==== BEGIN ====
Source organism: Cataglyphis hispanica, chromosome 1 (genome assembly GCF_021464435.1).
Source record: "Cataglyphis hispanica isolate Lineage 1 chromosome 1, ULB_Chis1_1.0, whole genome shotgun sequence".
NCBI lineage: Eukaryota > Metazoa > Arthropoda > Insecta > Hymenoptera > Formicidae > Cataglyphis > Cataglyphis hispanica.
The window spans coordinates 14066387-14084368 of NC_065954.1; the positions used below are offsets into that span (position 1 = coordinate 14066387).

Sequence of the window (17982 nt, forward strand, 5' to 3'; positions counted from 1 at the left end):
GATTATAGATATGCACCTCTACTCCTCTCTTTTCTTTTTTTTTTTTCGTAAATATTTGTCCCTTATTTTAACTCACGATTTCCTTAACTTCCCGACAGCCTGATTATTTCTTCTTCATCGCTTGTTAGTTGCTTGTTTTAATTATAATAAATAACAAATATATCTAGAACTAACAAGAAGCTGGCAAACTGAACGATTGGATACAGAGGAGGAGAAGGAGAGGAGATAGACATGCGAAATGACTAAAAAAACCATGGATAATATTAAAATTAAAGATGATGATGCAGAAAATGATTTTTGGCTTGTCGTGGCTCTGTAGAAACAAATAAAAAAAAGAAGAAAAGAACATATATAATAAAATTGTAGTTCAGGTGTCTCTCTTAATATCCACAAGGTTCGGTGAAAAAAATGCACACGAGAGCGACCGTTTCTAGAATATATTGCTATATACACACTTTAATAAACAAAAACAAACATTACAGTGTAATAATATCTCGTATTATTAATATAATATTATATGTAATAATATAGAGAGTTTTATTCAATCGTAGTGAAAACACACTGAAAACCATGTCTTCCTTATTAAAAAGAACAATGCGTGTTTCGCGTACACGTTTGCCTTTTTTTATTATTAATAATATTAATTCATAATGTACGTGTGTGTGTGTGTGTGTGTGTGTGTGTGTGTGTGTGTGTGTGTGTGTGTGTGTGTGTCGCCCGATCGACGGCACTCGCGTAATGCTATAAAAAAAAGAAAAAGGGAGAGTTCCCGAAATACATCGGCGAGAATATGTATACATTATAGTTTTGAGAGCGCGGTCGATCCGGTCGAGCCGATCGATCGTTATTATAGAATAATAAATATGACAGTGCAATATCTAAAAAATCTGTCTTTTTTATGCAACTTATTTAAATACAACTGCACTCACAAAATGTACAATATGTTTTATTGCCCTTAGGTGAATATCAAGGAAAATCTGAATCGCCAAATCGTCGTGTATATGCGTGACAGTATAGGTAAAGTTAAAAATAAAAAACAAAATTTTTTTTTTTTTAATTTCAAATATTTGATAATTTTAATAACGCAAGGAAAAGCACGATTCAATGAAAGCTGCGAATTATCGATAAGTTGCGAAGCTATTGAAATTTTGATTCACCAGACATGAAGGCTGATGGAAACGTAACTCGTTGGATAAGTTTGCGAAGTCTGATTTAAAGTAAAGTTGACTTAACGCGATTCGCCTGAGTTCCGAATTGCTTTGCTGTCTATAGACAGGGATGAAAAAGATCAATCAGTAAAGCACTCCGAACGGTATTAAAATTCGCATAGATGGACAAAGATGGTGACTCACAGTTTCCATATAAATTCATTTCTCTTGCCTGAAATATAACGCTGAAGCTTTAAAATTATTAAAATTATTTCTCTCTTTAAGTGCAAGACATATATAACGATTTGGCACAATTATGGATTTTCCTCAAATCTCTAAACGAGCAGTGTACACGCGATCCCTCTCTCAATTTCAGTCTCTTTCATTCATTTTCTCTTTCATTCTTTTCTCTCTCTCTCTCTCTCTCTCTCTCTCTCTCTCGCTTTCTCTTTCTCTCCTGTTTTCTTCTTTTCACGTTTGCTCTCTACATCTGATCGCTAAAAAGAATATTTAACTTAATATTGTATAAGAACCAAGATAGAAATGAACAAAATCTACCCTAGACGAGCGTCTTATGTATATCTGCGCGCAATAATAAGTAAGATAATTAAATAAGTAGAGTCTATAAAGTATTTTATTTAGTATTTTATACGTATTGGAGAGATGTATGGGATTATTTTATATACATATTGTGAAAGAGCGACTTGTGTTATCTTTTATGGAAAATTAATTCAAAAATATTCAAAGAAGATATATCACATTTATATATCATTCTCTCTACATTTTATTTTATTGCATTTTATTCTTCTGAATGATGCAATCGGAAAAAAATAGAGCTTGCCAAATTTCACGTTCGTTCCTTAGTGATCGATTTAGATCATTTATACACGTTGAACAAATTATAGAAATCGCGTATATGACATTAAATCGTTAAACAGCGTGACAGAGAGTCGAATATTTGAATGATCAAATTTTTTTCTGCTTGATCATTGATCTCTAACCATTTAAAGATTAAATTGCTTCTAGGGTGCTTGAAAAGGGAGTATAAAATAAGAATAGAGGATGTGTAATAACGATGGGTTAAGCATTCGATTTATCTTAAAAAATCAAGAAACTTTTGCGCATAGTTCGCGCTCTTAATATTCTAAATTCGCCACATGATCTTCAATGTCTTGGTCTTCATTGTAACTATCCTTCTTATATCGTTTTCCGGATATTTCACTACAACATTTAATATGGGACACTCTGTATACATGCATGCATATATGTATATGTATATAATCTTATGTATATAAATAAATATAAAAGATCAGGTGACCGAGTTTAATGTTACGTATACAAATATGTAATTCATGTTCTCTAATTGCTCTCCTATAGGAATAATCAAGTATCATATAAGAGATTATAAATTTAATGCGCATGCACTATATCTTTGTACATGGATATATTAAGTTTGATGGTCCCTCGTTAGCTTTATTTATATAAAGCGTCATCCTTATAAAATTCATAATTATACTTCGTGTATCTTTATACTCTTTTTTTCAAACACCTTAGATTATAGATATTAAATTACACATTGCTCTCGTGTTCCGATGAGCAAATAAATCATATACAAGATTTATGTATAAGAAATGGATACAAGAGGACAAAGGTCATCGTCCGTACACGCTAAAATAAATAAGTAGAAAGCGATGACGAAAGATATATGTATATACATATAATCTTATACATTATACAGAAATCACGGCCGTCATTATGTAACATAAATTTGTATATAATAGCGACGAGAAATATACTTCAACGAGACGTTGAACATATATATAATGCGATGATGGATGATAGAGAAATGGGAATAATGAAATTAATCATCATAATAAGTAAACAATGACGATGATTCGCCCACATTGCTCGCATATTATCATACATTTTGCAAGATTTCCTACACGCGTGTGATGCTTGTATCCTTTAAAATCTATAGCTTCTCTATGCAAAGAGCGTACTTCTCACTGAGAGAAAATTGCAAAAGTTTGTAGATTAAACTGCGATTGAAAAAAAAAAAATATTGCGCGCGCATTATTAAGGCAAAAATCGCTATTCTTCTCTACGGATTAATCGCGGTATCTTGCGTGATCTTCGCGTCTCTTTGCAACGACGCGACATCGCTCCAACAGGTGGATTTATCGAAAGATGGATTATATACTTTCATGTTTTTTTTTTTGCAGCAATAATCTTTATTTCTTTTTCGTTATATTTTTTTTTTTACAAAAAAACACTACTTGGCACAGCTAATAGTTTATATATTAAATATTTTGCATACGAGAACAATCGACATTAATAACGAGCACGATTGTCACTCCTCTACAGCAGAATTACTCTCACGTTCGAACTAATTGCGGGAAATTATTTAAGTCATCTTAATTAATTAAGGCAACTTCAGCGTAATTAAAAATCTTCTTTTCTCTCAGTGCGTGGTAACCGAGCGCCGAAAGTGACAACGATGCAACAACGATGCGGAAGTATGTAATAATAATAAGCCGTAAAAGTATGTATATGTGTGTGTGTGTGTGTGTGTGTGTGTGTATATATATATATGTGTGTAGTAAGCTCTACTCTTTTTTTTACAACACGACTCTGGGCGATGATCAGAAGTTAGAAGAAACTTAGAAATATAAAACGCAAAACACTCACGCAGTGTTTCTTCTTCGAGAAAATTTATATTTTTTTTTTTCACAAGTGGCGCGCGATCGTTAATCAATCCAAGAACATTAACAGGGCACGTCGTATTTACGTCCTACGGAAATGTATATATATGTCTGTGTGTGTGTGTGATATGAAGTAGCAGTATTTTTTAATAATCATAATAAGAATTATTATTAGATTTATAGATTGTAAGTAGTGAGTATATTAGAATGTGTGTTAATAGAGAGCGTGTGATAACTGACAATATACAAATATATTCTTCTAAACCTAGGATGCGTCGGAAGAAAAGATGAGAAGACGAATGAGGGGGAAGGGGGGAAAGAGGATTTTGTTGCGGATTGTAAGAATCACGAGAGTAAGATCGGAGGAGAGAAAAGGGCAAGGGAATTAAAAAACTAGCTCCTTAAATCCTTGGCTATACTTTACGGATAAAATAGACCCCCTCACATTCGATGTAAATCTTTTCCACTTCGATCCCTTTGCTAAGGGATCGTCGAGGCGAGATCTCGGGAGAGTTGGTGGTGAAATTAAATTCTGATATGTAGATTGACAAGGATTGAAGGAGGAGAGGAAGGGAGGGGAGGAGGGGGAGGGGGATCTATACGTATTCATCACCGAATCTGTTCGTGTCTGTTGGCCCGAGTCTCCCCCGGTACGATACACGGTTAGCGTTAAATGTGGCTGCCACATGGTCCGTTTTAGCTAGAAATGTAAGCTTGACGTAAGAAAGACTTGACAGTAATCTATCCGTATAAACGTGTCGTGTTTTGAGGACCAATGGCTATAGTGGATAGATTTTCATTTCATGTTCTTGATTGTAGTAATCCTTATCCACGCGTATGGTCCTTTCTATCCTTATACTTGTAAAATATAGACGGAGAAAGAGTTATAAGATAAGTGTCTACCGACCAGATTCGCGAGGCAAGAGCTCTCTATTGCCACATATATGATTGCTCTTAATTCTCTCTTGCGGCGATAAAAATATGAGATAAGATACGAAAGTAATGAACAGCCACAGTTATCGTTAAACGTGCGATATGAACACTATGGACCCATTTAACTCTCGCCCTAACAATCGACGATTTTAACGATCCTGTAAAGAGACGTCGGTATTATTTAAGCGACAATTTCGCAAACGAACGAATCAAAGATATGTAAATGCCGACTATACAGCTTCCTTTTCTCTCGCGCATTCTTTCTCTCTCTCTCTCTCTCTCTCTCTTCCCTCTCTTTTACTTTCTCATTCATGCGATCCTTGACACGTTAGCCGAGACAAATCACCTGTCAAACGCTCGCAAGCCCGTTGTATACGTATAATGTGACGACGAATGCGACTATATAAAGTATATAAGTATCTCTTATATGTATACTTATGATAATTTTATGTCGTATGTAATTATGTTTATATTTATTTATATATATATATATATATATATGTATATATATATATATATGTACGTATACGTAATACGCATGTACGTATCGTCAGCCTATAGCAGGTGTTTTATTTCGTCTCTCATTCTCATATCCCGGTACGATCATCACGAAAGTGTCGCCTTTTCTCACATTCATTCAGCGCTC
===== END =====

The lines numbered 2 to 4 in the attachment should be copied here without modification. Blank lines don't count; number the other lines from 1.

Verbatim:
Source record: "Cataglyphis hispanica isolate Lineage 1 chromosome 1, ULB_Chis1_1.0, whole genome shotgun sequence".
NCBI lineage: Eukaryota > Metazoa > Arthropoda > Insecta > Hymenoptera > Formicidae > Cataglyphis > Cataglyphis hispanica.
The window spans coordinates 14066387-14084368 of NC_065954.1; the positions used below are offsets into that span (position 1 = coordinate 14066387).